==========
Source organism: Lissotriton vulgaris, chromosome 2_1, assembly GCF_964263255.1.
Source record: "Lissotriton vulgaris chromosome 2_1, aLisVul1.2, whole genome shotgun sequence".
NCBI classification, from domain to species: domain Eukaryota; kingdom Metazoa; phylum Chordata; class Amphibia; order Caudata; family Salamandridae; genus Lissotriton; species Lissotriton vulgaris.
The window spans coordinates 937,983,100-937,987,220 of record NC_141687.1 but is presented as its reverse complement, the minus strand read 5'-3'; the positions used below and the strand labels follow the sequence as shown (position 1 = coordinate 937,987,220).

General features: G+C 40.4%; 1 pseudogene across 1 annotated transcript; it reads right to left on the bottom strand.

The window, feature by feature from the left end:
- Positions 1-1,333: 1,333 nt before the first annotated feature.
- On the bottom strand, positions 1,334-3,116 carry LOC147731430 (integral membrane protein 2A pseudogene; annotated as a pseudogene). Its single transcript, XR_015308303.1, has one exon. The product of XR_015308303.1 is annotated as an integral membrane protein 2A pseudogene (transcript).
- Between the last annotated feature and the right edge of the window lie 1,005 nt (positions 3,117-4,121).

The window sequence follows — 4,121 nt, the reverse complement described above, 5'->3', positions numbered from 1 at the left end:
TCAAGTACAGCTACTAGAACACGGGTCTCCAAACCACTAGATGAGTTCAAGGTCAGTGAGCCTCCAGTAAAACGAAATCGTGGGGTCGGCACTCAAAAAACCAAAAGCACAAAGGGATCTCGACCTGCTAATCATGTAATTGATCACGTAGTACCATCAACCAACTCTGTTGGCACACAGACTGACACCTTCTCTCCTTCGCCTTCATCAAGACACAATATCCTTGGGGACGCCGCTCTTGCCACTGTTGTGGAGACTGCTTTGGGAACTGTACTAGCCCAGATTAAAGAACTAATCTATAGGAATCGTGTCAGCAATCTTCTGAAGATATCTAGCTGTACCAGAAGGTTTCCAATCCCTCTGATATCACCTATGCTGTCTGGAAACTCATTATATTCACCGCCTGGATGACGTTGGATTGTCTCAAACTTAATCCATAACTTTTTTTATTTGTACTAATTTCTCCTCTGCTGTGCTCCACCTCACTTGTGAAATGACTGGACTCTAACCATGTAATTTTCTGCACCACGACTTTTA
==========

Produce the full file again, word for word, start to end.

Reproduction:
Source organism: Lissotriton vulgaris, chromosome 2_1, assembly GCF_964263255.1.
Source record: "Lissotriton vulgaris chromosome 2_1, aLisVul1.2, whole genome shotgun sequence".
NCBI classification, from domain to species: domain Eukaryota; kingdom Metazoa; phylum Chordata; class Amphibia; order Caudata; family Salamandridae; genus Lissotriton; species Lissotriton vulgaris.
The window spans coordinates 937,983,100-937,987,220 of record NC_141687.1 but is presented as its reverse complement, the minus strand read 5'-3'; the positions used below and the strand labels follow the sequence as shown (position 1 = coordinate 937,987,220).

General features: G+C 40.4%; 1 pseudogene across 1 annotated transcript; it reads right to left on the bottom strand.

The window, feature by feature from the left end:
- Positions 1-1,333: 1,333 nt before the first annotated feature.
- On the bottom strand, positions 1,334-3,116 carry LOC147731430 (integral membrane protein 2A pseudogene; annotated as a pseudogene). Its single transcript, XR_015308303.1, has one exon. The product of XR_015308303.1 is annotated as an integral membrane protein 2A pseudogene (transcript).
- Between the last annotated feature and the right edge of the window lie 1,005 nt (positions 3,117-4,121).

The window sequence follows — 4,121 nt, the reverse complement described above, 5'->3', positions numbered from 1 at the left end:
TCAAGTACAGCTACTAGAACACGGGTCTCCAAACCACTAGATGAGTTCAAGGTCAGTGAGCCTCCAGTAAAACGAAATCGTGGGGTCGGCACTCAAAAAACCAAAAGCACAAAGGGATCTCGACCTGCTAATCATGTAATTGATCACGTAGTACCATCAACCAACTCTGTTGGCACACAGACTGACACCTTCTCTCCTTCGCCTTCATCAAGACACAATATCCTTGGGGACGCCGCTCTTGCCACTGTTGTGGAGACTGCTTTGGGAACTGTACTAGCCCAGATTAAAGAACTAATCTATAGGAATCGTGTCAGCAATCTTCTGAAGATATCTAGCTGTACCAGAAGGTTTCCAATCCCTCTGATATCACCTATGCTGTCTGGAAACTCATTATATTCACCGCCTGGATGACGTTGGATTGTCTCAAACTTAATCCATAACTTTTTTTATTTGTACTAATTTCTCCTCTGCTGTGCTCCACCTCACTTGTGAAATGACTGGACTCTAACCATGTAATTTTCTGCACCACGACTTTTA